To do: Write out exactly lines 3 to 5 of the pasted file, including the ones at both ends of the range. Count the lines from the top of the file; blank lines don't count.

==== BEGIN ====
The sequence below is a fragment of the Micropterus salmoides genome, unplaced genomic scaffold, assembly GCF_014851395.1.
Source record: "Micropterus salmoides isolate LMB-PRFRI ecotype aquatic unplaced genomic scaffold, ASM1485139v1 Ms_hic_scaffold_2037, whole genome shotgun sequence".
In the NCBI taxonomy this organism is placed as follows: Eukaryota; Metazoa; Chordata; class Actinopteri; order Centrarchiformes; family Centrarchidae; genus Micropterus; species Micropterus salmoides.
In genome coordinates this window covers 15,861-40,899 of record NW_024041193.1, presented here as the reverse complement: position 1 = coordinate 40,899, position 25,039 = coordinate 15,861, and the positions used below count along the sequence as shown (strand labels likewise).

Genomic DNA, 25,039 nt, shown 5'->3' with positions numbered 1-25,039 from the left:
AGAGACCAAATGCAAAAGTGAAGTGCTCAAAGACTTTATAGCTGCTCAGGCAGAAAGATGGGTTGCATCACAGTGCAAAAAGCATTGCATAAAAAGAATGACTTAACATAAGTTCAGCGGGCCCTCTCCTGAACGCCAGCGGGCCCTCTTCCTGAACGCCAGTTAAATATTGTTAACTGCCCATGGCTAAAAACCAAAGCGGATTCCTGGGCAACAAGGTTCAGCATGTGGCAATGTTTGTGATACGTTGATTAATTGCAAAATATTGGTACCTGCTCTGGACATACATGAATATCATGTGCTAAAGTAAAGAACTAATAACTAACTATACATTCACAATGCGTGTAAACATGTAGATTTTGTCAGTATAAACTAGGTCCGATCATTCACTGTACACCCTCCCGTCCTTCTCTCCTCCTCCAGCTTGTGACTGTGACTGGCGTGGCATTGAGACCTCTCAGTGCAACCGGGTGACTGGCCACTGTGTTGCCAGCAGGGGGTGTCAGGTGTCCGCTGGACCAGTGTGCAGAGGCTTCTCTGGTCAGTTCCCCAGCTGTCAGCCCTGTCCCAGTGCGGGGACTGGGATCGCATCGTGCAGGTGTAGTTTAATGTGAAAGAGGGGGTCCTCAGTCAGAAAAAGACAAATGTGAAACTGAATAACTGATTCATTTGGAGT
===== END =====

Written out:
In the NCBI taxonomy this organism is placed as follows: Eukaryota; Metazoa; Chordata; class Actinopteri; order Centrarchiformes; family Centrarchidae; genus Micropterus; species Micropterus salmoides.
In genome coordinates this window covers 15,861-40,899 of record NW_024041193.1, presented here as the reverse complement: position 1 = coordinate 40,899, position 25,039 = coordinate 15,861, and the positions used below count along the sequence as shown (strand labels likewise).

Genomic DNA, 25,039 nt, shown 5'->3' with positions numbered 1-25,039 from the left: